I wonder if Mary was aware at the time of the deplorable conditions that her husband endured there.  Or, with the Civil War in its final months and Mary living just outside of Atlanta, was she totally consumed with  the challenge of trying to keep herself and her three small children safe and alive?  I wish I knew what she did, where she went and how she managed to care for her small family.  She could  not have known how history would eventually play out, nor how soon the war would grind to a stop.  Living in a time when "breaking news" is the norm, when a text or an email can be sent across the United States or across the world, it's hard for me to imagine a time when people were relatively unaware of the condition of love ones only a few states away.

The scene as citizens of Atlanta scramble to leave in
accordance to the mandatory evacuation order in 1864.
Wikipedia
 Both Burton and Mary endured incredible deprivation and hardship.  Burton survived his experience in a prison camp known for it's inhumane conditions while Mary, living just outside of Atlanta,  faced fear and uncertainty as she worked hard to keep her young family alive.  I can only imagine the joyful reunion as Mary and Burton, along with their three children, were reunited upon Burton's released from Elmira on June 19, 1865.  



In the years that followed,  Burton was able to return to farming and he and Mary added one more child to their family.  Mary C. Cook was born in 1868.

Burton died 3 January 1894 at the age of 63.  He was buried in the Abilene Missionary Baptist Church Cemetery in Carroll County, Georgia.  The final record that I have for Mary is that of  the June 1900 U.S. Federal Census which shows Mary, 76 years old and living alone in Carroll County, Georgia.  Living just one door away is her son Burton and his family. Mary's final resting place is unknown at this time.

I wonder about Mary.  Did she too possess that Ganus "spunk"?  Perhaps it was that spunk that in part kept her going on those incredibly difficult days when she had to wonder if she and Burton would ever see each other again and if they would ever have a "normal" life again.  In any case, I feel an awe and gratitude for those such as Burton and Mary, that lived before, accepted life's challenges and kept going. I have learned about being strong and the capacity of the human spirit.  They faced adversity and kept going and showed me that I can too. It's a good reminder that I also "can do hard things."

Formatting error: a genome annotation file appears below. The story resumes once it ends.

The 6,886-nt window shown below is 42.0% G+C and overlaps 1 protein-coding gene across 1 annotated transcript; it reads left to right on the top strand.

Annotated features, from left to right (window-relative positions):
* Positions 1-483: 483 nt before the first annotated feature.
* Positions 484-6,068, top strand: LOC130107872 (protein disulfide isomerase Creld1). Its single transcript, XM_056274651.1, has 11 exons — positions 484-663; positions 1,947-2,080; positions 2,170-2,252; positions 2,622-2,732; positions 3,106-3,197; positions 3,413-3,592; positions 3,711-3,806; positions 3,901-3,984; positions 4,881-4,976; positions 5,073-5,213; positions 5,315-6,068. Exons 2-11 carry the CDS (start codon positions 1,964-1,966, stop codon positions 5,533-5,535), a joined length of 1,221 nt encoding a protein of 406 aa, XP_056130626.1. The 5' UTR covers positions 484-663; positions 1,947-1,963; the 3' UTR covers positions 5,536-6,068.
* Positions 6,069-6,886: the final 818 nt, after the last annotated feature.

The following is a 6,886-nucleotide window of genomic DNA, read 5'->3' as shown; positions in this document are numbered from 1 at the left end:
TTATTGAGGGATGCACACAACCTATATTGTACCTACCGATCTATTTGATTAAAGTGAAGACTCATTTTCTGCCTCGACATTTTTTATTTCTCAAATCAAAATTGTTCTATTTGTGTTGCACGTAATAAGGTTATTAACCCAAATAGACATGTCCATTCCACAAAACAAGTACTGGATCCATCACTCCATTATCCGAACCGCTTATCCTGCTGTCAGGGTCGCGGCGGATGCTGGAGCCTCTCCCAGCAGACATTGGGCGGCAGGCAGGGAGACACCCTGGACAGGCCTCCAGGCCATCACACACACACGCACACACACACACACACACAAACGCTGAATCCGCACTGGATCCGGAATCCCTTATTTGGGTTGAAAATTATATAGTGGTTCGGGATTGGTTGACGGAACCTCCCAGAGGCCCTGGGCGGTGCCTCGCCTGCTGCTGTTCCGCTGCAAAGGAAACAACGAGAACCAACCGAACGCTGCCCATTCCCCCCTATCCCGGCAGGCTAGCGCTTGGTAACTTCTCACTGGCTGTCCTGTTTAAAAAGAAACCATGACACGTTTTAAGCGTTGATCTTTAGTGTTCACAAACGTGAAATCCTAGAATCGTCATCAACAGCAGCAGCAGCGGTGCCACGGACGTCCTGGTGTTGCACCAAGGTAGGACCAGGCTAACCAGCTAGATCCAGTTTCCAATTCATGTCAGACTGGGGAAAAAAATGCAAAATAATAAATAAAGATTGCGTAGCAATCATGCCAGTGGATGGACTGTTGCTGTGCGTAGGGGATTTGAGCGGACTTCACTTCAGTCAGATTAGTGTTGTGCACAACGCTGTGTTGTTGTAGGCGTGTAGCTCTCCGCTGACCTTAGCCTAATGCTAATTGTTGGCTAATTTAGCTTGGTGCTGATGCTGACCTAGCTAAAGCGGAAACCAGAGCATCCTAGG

Copyright © Michelle G. Taggart 2012

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Saturday, November 17, 2012

What Are You Crying Fer?

It was a blessed time back in the day when extended families lived in close proximity to each other.  Families were able to be part of each other's daily lives--- casually dropping in and out during the day, supporting and helping as needed.   Not only were children able to learn some of life's most valuable lessons from their parents, but also from those that loved them most, specifically aunts, uncles and grandparents. Over time people have become more mobile and so for many, gone are the days when grandparents lived just down the road.

Carrie Melinda Davis Ganus, Emmett Ganus
Carrie Melinda Davis Ganus and
son Emmett Ganus
Sometimes the "older folks" provided a very direct lesson in the form of  "a talking to"---but other times, children learned a great deal from observing their nonsensical approach to life.  Either way, those lessons often influenced many aspects of their lives by teaching morals, shaping attitudes and teaching skills to help them cope and deal with the day to day events.  If shared with others, those lessons can continue to bless and shape future generations today .


Phoebe Johnson was among those blessed to have lived near some of her extended Ganus family.  While she never knew her grandfather, Roderick Monroe Ganus who had passed away in 1932, she did know his wife, her Grandma Carrie Melinda Davis.  Carrie was born 19 August 1886 in Hanceville, Alabama and was the daughter of Rolen Lee Davis and Mary Ann Watson.  Roderick's brother, Bobby had married Stella May Montgomery, who was born 21 Jul 1879 in Missouri and  was the daughter of Joshua Montgomery and Nancy Jane Woods. After the deaths of their husbands, Grandma Carrie and  "Aunt" Stella  lived in a duplex next door to each other.

I am grateful for the following story that Phoebe recently shared with me. Not only has it greatly impacted her life and her children's lives, but I believe that sharing it will impact all who read it.  Thank you Phoebe!